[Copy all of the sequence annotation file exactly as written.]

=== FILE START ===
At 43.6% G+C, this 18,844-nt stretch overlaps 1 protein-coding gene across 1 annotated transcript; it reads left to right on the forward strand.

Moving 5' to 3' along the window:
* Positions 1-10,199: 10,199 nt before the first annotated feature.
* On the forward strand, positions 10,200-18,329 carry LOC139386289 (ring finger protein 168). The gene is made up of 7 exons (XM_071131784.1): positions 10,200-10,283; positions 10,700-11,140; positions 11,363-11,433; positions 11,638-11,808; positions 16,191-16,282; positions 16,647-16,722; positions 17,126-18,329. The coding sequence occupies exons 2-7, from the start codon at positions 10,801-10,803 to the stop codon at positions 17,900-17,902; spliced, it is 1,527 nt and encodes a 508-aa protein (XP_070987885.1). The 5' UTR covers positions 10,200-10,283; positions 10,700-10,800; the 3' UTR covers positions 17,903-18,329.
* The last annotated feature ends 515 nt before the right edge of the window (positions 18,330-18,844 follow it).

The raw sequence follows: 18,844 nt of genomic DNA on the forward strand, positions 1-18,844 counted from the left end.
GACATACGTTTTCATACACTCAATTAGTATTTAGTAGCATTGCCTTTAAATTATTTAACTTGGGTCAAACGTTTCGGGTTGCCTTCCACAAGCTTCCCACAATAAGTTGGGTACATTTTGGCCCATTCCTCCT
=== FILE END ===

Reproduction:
At 43.6% G+C, this 18,844-nt stretch overlaps 1 protein-coding gene across 1 annotated transcript; it reads left to right on the forward strand.

Moving 5' to 3' along the window:
* Positions 1-10,199: 10,199 nt before the first annotated feature.
* On the forward strand, positions 10,200-18,329 carry LOC139386289 (ring finger protein 168). The gene is made up of 7 exons (XM_071131784.1): positions 10,200-10,283; positions 10,700-11,140; positions 11,363-11,433; positions 11,638-11,808; positions 16,191-16,282; positions 16,647-16,722; positions 17,126-18,329. The coding sequence occupies exons 2-7, from the start codon at positions 10,801-10,803 to the stop codon at positions 17,900-17,902; spliced, it is 1,527 nt and encodes a 508-aa protein (XP_070987885.1). The 5' UTR covers positions 10,200-10,283; positions 10,700-10,800; the 3' UTR covers positions 17,903-18,329.
* The last annotated feature ends 515 nt before the right edge of the window (positions 18,330-18,844 follow it).

The raw sequence follows: 18,844 nt of genomic DNA on the forward strand, positions 1-18,844 counted from the left end.
GACATACGTTTTCATACACTCAATTAGTATTTAGTAGCATTGCCTTTAAATTATTTAACTTGGGTCAAACGTTTCGGGTTGCCTTCCACAAGCTTCCCACAATAAGTTGGGTACATTTTGGCCCATTCCTCCT